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A divided Supreme Court of South Dakota ruled that a construction worker could not maintain a negligence claim against the general contractor responsible for the project on which he was injured.
JM Custom Homes served as the general contractor for a home construction project in Rapid City. It subcontracted with Pine Tree Plumbing, for which plaintiff Douglas Ries worked, to complete the plumbing work on the home, according to the ruling issued Wednesday in Ries v. JM Custom Homes LLC.
Mr. Ries was injured when he fell through an unanchored plywood stair leading from the main level to the basement.
He successfully filed a workers compensation claim and then filed a negligence suit in circuit court against JM, alleging it was negligent because it used unanchored, half-inch plywood on each step and failed to install handrails.
A circuit court granted summary judgment in favor of JM, which asserted it was immune from civil liability because it was subject to potential liability for workers compensation benefits.
Four of the five state Supreme Court justices agreed, stating that since a general contractor is subject to the same non-fault liability for workers compensation as an immediate employer under South Dakota law it has statutory immunity from negligence actions.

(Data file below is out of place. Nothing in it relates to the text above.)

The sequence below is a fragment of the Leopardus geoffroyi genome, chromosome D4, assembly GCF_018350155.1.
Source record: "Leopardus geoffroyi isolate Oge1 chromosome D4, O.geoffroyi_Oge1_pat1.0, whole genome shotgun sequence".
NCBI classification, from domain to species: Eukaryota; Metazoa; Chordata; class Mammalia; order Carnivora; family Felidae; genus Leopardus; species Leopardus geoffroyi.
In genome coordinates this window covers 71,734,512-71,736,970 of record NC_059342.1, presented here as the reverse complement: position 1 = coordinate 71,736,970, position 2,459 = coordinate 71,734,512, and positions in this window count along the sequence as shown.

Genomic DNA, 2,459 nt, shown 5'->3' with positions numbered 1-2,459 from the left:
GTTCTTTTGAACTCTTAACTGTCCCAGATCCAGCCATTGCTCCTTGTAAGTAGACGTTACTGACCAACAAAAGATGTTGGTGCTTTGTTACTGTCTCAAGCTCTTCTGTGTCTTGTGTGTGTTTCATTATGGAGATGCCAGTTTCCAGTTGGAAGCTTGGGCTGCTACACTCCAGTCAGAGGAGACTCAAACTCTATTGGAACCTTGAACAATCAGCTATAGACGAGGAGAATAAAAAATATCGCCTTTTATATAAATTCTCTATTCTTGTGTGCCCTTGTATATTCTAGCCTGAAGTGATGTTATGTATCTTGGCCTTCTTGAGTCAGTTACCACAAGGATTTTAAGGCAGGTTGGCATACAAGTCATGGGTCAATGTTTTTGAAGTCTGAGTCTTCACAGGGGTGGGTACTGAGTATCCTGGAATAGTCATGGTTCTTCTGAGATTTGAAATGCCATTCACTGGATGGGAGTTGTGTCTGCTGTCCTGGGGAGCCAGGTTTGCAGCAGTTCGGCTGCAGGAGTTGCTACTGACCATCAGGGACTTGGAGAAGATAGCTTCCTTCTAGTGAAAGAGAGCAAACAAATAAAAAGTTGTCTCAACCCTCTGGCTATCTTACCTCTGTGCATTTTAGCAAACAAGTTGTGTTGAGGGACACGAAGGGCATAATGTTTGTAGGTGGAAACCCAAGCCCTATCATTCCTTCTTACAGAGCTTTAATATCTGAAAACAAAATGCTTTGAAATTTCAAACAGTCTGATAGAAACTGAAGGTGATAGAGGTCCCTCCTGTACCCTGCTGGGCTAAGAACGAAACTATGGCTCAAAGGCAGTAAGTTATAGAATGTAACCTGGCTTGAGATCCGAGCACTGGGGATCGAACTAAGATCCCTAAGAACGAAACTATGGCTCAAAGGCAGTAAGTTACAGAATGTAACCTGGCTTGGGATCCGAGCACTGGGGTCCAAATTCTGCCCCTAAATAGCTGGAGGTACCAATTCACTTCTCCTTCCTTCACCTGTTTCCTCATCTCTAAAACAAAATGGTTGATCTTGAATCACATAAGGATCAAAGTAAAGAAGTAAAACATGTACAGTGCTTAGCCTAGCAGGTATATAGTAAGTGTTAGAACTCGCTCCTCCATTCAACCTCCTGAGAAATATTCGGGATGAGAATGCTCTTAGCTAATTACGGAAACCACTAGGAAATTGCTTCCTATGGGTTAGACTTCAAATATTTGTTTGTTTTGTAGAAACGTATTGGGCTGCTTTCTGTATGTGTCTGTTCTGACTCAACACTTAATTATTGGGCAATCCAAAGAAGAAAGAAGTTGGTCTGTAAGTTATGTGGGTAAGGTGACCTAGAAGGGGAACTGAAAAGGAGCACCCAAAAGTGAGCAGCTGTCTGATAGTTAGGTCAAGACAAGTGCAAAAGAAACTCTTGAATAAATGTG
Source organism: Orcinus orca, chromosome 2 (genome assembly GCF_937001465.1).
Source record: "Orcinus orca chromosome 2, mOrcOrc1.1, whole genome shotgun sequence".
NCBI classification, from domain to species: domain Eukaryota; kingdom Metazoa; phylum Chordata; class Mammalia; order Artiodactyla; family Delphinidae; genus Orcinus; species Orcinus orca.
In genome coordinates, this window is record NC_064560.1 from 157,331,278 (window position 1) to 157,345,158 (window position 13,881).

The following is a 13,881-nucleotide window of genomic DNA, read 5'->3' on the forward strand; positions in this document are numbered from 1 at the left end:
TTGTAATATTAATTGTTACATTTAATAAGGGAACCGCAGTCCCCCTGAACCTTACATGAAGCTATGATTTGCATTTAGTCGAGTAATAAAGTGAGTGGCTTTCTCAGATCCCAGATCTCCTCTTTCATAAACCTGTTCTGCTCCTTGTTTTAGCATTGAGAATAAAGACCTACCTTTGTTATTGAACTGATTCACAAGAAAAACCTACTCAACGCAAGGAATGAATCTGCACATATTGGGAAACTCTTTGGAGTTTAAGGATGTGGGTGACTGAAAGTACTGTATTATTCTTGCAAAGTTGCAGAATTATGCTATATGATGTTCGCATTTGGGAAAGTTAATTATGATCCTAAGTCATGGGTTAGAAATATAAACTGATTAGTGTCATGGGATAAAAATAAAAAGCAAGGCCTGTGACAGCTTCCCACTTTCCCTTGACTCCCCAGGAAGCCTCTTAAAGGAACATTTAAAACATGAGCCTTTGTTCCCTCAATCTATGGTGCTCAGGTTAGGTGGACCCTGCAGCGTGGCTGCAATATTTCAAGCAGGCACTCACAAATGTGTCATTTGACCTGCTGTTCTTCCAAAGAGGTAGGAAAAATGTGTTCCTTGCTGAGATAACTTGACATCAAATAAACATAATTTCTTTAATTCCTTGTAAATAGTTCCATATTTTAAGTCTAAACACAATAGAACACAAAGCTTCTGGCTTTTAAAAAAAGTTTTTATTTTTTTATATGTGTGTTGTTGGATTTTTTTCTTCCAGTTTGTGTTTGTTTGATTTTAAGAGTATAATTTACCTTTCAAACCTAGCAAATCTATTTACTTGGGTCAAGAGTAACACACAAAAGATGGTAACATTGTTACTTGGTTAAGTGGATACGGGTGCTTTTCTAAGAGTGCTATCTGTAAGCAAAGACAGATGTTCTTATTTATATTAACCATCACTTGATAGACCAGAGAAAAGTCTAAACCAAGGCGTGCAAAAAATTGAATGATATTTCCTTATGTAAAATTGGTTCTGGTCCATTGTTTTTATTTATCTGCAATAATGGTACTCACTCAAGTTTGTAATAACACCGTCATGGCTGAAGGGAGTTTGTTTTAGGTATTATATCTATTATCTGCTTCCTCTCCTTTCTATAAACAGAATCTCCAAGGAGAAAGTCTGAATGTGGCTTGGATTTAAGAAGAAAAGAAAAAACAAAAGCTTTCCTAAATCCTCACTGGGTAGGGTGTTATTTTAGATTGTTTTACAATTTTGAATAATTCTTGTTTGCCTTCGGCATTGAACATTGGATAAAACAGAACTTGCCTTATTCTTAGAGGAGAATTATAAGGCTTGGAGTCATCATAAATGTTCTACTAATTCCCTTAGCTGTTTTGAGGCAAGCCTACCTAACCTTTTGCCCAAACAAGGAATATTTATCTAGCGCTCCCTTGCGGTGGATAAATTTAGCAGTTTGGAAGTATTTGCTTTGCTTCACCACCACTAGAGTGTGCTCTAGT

“Though Ries was statutorily required to file a claim against Pine Tree, JM remained potentially liable for workers compensation benefits,” the court said. Thus, he was limited to the recovery of benefits, which he received from Pine Tree.
The dissenting judge said the court should not have affirmed the summary judgment because JM failed to make the necessary showing that it is an “employer” entitled to immunity under the exclusive remedy provisions of the workers compensation statutes.
Since JM did not secure payment for Mr. Ries as required for an employer, the dissenting judge contended, it should not have been able to claim the immunity provided to employers.
WorkCompCentral is a sister publication of Business Insurance. More stories here.